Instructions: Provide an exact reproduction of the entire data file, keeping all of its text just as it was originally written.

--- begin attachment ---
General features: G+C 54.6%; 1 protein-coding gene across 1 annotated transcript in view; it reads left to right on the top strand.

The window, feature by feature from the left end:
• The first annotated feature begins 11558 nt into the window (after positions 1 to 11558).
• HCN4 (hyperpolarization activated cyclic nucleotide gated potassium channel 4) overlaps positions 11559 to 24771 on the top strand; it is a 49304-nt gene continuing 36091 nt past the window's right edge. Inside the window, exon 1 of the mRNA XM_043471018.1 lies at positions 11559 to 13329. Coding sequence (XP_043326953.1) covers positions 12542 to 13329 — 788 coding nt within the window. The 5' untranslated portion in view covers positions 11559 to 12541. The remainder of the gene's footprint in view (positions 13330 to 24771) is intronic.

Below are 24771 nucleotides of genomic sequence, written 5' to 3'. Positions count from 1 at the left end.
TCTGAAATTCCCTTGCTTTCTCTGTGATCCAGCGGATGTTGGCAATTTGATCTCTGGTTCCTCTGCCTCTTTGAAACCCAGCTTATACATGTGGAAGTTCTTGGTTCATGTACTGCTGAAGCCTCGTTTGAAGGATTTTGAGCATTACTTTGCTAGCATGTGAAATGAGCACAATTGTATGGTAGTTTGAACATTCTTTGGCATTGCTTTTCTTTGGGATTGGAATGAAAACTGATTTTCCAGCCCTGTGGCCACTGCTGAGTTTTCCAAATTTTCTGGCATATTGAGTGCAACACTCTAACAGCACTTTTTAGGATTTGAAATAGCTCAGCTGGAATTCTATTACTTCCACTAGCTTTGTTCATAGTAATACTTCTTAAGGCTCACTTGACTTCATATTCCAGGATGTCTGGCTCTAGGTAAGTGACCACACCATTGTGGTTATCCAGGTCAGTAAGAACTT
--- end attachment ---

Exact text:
General features: G+C 54.6%; 1 protein-coding gene across 1 annotated transcript in view; it reads left to right on the top strand.

The window, feature by feature from the left end:
• The first annotated feature begins 11558 nt into the window (after positions 1 to 11558).
• HCN4 (hyperpolarization activated cyclic nucleotide gated potassium channel 4) overlaps positions 11559 to 24771 on the top strand; it is a 49304-nt gene continuing 36091 nt past the window's right edge. Inside the window, exon 1 of the mRNA XM_043471018.1 lies at positions 11559 to 13329. Coding sequence (XP_043326953.1) covers positions 12542 to 13329 — 788 coding nt within the window. The 5' untranslated portion in view covers positions 11559 to 12541. The remainder of the gene's footprint in view (positions 13330 to 24771) is intronic.

Below are 24771 nucleotides of genomic sequence, written 5' to 3'. Positions count from 1 at the left end.
TCTGAAATTCCCTTGCTTTCTCTGTGATCCAGCGGATGTTGGCAATTTGATCTCTGGTTCCTCTGCCTCTTTGAAACCCAGCTTATACATGTGGAAGTTCTTGGTTCATGTACTGCTGAAGCCTCGTTTGAAGGATTTTGAGCATTACTTTGCTAGCATGTGAAATGAGCACAATTGTATGGTAGTTTGAACATTCTTTGGCATTGCTTTTCTTTGGGATTGGAATGAAAACTGATTTTCCAGCCCTGTGGCCACTGCTGAGTTTTCCAAATTTTCTGGCATATTGAGTGCAACACTCTAACAGCACTTTTTAGGATTTGAAATAGCTCAGCTGGAATTCTATTACTTCCACTAGCTTTGTTCATAGTAATACTTCTTAAGGCTCACTTGACTTCATATTCCAGGATGTCTGGCTCTAGGTAAGTGACCACACCATTGTGGTTATCCAGGTCAGTAAGAACTT